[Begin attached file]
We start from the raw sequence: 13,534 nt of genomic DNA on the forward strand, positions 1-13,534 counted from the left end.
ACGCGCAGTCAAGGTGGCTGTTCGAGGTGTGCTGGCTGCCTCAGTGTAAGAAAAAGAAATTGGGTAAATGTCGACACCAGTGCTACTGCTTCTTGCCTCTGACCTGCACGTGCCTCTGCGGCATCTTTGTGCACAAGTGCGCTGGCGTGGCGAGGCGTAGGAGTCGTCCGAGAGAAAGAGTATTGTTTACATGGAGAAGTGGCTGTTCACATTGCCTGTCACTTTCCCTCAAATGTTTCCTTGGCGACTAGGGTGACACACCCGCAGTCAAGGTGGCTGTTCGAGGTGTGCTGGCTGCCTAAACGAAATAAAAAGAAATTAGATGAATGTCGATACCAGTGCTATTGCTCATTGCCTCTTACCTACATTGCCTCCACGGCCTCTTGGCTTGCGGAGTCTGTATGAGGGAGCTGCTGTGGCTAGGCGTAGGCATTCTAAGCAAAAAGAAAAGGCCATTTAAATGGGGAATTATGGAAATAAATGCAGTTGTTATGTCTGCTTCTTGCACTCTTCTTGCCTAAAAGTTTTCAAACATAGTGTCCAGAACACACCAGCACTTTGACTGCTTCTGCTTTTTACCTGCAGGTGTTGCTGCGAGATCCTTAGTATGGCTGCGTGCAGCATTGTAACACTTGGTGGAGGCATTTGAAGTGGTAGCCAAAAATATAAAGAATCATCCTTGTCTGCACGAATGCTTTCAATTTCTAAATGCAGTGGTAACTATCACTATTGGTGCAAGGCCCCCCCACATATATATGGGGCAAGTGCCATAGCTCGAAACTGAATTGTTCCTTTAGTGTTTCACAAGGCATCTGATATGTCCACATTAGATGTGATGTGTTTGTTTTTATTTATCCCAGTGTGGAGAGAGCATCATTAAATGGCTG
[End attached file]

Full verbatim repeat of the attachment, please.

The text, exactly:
We start from the raw sequence: 13,534 nt of genomic DNA on the forward strand, positions 1-13,534 counted from the left end.
ACGCGCAGTCAAGGTGGCTGTTCGAGGTGTGCTGGCTGCCTCAGTGTAAGAAAAAGAAATTGGGTAAATGTCGACACCAGTGCTACTGCTTCTTGCCTCTGACCTGCACGTGCCTCTGCGGCATCTTTGTGCACAAGTGCGCTGGCGTGGCGAGGCGTAGGAGTCGTCCGAGAGAAAGAGTATTGTTTACATGGAGAAGTGGCTGTTCACATTGCCTGTCACTTTCCCTCAAATGTTTCCTTGGCGACTAGGGTGACACACCCGCAGTCAAGGTGGCTGTTCGAGGTGTGCTGGCTGCCTAAACGAAATAAAAAGAAATTAGATGAATGTCGATACCAGTGCTATTGCTCATTGCCTCTTACCTACATTGCCTCCACGGCCTCTTGGCTTGCGGAGTCTGTATGAGGGAGCTGCTGTGGCTAGGCGTAGGCATTCTAAGCAAAAAGAAAAGGCCATTTAAATGGGGAATTATGGAAATAAATGCAGTTGTTATGTCTGCTTCTTGCACTCTTCTTGCCTAAAAGTTTTCAAACATAGTGTCCAGAACACACCAGCACTTTGACTGCTTCTGCTTTTTACCTGCAGGTGTTGCTGCGAGATCCTTAGTATGGCTGCGTGCAGCATTGTAACACTTGGTGGAGGCATTTGAAGTGGTAGCCAAAAATATAAAGAATCATCCTTGTCTGCACGAATGCTTTCAATTTCTAAATGCAGTGGTAACTATCACTATTGGTGCAAGGCCCCCCCACATATATATGGGGCAAGTGCCATAGCTCGAAACTGAATTGTTCCTTTAGTGTTTCACAAGGCATCTGATATGTCCACATTAGATGTGATGTGTTTGTTTTTATTTATCCCAGTGTGGAGAGAGCATCATTAAATGGCTG